The last few days have been dry with some very welcome sunshine, the temperature though has dropped and as a result the garden saw an increase in visitors to the feeders. The colder air though doesn't seem to have deterred the Starlings from laying claim to territory, and this bird seems to be having a chat with one of the local Woodpigeon, maybe good morning, good morning.
The mild weather though has had an influence on the local birds, Blackbirds are now singing and I have seen male and female birds tolerating each other in the garden which is a good sign that they may have turned their thoughts to love as we head towards St Valentine's Day.
The male House Sparrows, too. are busy chirping away from the gutters. The partially leucistic bird seems to have taken up residence on one of the corners of a neighbour's house, I watched it singing at first.
Then it turned and went inside under the tiles, a sure sign that it is thinking about nesting.
Clearly its different plumage colouring is not handicapping it at all.
In the garden the feeders were busy with Goldfinches, but it was also pleasing to see that there were also several Greenfinches turning up, the male birds looking very impressive with their green and yellow plumage.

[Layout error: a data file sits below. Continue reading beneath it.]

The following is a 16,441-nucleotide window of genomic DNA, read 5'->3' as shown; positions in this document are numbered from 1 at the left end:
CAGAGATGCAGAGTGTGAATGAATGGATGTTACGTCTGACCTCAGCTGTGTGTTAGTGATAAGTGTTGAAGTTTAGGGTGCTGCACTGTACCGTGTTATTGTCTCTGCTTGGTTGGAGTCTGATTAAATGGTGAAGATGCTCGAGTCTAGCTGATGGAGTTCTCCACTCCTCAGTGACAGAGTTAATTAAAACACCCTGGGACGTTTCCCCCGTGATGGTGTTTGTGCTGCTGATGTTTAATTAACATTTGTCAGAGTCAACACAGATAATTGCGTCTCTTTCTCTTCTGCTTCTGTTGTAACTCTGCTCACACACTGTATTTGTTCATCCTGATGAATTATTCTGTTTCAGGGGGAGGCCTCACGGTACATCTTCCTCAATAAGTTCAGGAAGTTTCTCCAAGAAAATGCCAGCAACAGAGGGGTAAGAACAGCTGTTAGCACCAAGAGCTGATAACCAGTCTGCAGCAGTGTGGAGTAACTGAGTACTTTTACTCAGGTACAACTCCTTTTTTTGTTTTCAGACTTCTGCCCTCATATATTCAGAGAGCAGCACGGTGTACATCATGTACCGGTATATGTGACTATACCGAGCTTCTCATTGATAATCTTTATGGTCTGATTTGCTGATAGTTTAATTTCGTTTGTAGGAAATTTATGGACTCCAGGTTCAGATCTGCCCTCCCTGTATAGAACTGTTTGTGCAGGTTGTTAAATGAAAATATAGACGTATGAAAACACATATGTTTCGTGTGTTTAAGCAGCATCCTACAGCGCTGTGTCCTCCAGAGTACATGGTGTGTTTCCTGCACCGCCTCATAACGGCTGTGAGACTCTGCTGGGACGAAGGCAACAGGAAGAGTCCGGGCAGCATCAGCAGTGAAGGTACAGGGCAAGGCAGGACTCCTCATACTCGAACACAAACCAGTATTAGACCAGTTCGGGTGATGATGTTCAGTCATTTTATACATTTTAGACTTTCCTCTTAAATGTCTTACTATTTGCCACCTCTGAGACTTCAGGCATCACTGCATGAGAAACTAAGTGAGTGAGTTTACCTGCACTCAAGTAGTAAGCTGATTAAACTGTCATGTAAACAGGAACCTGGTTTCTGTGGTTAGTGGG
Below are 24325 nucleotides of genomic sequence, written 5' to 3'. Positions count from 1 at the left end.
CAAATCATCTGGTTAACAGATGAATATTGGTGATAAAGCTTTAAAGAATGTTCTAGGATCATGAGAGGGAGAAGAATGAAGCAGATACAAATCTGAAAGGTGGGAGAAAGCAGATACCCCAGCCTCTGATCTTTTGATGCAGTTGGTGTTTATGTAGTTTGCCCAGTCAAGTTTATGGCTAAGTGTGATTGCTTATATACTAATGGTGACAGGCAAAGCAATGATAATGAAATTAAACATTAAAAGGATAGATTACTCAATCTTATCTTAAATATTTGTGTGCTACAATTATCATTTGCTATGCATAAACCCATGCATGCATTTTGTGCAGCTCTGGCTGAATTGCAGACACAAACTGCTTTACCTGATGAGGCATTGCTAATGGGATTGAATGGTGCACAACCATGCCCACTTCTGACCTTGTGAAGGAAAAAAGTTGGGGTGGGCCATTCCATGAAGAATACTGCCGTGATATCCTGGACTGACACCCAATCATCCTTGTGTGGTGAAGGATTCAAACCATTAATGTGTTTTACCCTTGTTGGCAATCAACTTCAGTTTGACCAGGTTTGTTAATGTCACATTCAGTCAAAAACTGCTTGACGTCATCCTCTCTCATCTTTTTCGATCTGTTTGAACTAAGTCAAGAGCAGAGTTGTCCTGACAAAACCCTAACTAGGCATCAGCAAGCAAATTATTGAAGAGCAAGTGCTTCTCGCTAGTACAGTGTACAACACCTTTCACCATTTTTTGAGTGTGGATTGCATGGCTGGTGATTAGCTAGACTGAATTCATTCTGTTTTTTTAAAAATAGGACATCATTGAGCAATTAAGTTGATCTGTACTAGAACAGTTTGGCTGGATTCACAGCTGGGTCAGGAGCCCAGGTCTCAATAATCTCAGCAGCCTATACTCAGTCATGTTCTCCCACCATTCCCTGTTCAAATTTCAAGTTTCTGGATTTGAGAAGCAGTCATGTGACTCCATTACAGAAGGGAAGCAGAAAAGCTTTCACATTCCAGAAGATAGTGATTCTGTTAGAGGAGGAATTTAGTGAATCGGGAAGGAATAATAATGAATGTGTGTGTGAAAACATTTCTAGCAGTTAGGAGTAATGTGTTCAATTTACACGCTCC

Slightly larger than the Goldfinches they are prepared to fight off the smaller birds, and other Greenfinches. Opening beaks and flapping wings as they square up to each, it shows the contrast between the green and the yellow wing bars and outer tail feathers.
The sunshine during the morning did not last that long and soon the dark clouds rolled in and the first rain showers hit the windows at the back of the house. With the rain the birds seemed to all leave the garden, a Robin hung about picking up the fallen seed, and a large Woodpigeon finished off the seed on the table.
The forecast fro the coming week is for colder weather, and over the weekend the possibility of snow, I doubt it will come to much though. It always seems to be the way hat the weather turns colder once we start to approach spring, the cold air blocking the advance of the early migrants.